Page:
Amid Fears of Big Brother Surveillance State, China Announces Ambition to Become Leader in AI Tech
In China, digital technology has become increasingly pervasive.
Facial recognition technology is used to pay for goods at shops and restaurants, and for the country’s surveillance system—currently with 20 million security cameras and plans to cover the entire nation—with the capability to gather personal information in real time.
Mobile pay is set up and readily accessible in many major Chinese cities, allowing citizens to pay cab fare, a meal at the street food stall, or a street busker with a swipe or scan on their smartphones.
China has embraced the latest advances in technology with a kind of fervor that has observers worried that an Orwellian nightmare could come true.
Nevertheless, China has ambitions for more.
At the country’s annual World Internet Conference held from Dec. 3 to 5 in the town of Wuzhen, Zhejiang Province, the Chinese regime announced its determination to become the world’s leader in artificial intelligence (AI) technology, via a panel on the subject, according to DW News, a pro-Beijing news website.
Citing a report by Chinese Internet company Tencent’s established research institute, the article boasted that China ranked number two in the world in terms of number of AI firms, just behind the United States.
“In terms of China’s implementation of AI technology though, it cannot be denied that China is already doing much better than the United States,” the article read, citing Chinese innovations in driverless cars, smart homes, and AI in medical treatments. The aforementioned surveillance system, called “Skynet,” also employs AI to predict physical features of people captured on security camera.
“China’s plans and determination to become the world’s AI leader cannot be stopped,” it said.
In July, the Chinese regime released a blueprint report, titled “The New Era of AI Development Plan,” foresees increasing the value of its IT industry to 520 billion dollars, which will be two percent of its GDP, by the year 2030.
Recently, China also revealed it was keen on becoming an innovator in developing 5G mobile network technology. South China Morning Post reported that China wanted to increase its share of 5G technology intellectual property rights to more than 10 percent. With 4G, Chinese tech companies had failed to be among the world’s top owners of intellectual property rights, losing to companies like Qualcomm, Samsung Electronics, and Intel.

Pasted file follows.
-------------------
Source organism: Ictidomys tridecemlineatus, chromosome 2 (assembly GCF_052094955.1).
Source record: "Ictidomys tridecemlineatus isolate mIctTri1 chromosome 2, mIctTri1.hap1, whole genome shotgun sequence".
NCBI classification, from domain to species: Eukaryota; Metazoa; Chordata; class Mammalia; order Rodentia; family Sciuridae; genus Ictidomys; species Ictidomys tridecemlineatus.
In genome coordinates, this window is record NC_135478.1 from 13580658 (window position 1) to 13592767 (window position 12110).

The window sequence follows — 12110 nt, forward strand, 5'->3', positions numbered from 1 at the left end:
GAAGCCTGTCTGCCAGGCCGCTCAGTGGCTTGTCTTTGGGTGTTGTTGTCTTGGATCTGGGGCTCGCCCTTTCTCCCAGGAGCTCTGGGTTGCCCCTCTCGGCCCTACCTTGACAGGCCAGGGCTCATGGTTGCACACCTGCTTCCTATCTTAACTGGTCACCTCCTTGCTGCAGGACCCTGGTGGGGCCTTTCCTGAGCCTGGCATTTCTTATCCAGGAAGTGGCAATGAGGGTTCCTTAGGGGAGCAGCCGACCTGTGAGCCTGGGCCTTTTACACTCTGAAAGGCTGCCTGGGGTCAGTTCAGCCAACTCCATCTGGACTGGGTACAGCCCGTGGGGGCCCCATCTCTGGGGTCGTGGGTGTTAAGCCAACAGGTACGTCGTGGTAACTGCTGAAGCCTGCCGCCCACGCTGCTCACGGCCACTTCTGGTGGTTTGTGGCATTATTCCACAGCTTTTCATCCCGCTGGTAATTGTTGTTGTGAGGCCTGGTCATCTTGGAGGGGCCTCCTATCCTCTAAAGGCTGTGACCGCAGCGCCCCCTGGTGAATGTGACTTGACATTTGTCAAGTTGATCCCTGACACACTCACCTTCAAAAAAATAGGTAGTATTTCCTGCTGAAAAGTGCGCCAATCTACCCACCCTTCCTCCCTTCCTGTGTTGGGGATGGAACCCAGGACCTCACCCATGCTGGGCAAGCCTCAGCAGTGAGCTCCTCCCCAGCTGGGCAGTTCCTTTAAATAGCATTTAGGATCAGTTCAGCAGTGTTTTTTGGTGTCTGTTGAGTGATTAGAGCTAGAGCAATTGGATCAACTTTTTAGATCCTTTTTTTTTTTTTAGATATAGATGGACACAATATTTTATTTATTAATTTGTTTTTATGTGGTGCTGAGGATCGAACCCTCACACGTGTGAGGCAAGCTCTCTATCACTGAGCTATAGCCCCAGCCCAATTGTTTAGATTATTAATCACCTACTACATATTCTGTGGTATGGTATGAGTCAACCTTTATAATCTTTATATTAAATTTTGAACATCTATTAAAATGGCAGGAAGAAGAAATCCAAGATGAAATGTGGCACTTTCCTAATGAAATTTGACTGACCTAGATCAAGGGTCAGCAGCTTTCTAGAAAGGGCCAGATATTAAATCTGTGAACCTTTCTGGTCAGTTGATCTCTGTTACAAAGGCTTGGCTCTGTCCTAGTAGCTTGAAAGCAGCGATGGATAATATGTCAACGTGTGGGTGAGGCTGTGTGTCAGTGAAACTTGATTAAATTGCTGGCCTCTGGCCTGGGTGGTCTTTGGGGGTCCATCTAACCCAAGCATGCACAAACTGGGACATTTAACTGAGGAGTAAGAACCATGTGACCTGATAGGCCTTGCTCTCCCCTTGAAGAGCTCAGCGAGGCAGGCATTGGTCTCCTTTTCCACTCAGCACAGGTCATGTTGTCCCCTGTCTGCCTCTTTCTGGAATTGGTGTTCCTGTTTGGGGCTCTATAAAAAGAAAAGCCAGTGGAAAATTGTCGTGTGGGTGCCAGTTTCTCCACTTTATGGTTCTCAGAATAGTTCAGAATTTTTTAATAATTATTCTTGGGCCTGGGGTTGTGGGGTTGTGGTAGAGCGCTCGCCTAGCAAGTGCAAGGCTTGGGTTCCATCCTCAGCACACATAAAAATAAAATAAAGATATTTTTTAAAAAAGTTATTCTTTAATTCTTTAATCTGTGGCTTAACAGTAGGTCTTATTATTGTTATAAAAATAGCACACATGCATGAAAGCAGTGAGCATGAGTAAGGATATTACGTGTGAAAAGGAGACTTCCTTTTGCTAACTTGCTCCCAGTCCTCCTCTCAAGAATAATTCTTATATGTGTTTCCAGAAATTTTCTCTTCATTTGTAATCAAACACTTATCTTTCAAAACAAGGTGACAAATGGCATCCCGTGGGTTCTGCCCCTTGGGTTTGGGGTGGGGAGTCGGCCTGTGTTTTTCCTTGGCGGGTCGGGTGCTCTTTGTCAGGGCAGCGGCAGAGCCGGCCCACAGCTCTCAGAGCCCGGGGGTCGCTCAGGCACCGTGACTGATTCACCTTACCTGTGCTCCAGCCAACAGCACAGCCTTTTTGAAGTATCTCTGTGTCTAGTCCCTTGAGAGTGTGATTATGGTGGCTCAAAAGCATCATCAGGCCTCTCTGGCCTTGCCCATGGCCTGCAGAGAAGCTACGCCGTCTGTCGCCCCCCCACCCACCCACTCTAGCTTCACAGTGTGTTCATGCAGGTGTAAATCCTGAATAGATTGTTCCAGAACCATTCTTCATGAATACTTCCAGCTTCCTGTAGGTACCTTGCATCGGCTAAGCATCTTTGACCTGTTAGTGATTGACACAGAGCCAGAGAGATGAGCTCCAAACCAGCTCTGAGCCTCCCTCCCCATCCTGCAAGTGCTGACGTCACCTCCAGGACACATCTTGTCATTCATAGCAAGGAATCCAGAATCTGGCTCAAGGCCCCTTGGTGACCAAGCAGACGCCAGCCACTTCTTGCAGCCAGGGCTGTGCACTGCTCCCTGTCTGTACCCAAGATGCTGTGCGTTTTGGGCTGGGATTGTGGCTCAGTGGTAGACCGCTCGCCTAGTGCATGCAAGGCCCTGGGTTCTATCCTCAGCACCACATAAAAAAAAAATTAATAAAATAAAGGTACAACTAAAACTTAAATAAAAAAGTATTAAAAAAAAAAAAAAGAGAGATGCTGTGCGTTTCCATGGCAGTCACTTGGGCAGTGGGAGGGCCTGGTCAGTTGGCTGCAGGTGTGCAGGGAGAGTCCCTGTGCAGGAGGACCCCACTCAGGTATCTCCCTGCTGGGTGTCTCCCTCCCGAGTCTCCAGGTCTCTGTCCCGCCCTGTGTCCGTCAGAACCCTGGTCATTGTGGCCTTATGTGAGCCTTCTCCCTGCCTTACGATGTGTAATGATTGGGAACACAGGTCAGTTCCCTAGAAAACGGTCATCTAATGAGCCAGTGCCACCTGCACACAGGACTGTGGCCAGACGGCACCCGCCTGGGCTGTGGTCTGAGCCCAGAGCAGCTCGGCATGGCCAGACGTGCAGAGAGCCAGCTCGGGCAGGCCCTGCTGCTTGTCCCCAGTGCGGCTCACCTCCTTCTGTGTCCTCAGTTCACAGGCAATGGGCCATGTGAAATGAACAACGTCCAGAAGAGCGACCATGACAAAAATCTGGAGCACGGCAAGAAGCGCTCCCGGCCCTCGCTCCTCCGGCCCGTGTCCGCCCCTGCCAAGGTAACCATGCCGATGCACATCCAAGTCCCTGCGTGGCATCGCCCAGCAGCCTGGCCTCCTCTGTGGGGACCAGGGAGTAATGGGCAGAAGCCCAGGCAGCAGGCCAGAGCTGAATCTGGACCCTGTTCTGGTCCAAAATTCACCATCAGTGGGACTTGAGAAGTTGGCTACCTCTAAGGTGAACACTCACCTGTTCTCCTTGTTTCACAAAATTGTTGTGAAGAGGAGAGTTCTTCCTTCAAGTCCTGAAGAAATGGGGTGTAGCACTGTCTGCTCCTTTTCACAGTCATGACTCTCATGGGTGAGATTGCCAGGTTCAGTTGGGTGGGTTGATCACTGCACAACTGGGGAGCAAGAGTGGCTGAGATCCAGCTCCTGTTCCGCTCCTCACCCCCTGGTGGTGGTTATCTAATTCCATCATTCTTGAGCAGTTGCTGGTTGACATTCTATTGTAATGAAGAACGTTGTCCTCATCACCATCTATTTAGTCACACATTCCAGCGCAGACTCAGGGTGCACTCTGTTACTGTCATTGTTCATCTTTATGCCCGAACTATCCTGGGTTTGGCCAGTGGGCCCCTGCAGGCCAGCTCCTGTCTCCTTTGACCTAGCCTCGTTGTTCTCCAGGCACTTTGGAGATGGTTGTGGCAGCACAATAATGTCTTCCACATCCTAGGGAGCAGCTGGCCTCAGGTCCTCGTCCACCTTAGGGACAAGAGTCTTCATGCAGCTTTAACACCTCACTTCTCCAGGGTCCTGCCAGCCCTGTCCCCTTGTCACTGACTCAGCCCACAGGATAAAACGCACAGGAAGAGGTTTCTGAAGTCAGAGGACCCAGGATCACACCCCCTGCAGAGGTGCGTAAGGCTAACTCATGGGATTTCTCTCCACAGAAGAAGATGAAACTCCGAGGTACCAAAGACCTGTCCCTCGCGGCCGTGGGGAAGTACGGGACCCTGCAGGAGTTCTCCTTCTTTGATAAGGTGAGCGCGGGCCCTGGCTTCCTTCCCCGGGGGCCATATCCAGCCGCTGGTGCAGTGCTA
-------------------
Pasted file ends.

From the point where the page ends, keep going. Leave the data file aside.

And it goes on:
Meanwhile, the high-profile attendance of two top Chinese Communist Party officials at the conference signaled that the regime placed tech innovation in high priority.
Wang Huning and Huang Kunming, the CCP’s ideology chief and propaganda chief respectively, appeared at the conference, the first time the two had showed up at a major event after getting promoted at the 19th National Congress in October.
At the conference, Wang also argued for China’s dominance, stating that the country should have greater say in how the internet operates around the world, according to a report by South China Morning Post.
Chinese netizens noted the irony of a censorship-heavy state hosting an internet summit, leaving snide comments on Weibo, China’s equivalent to Twitter.
“People inside the wall are inviting people outside the wall to talk about sharing the internet. What is the meaning of this?” said one, referring to the firewall that prevents Chinese citizens from accessing many major internet sites like Google, Facebook, Youtube, and Twitter.
Another said the conference should be renamed to “The Famous 404 Not Found Conference,” meaning the error message that appears when a webpage has been deleted by internet censors in China.
Wen Pu and Zhang Dun contributed to this report.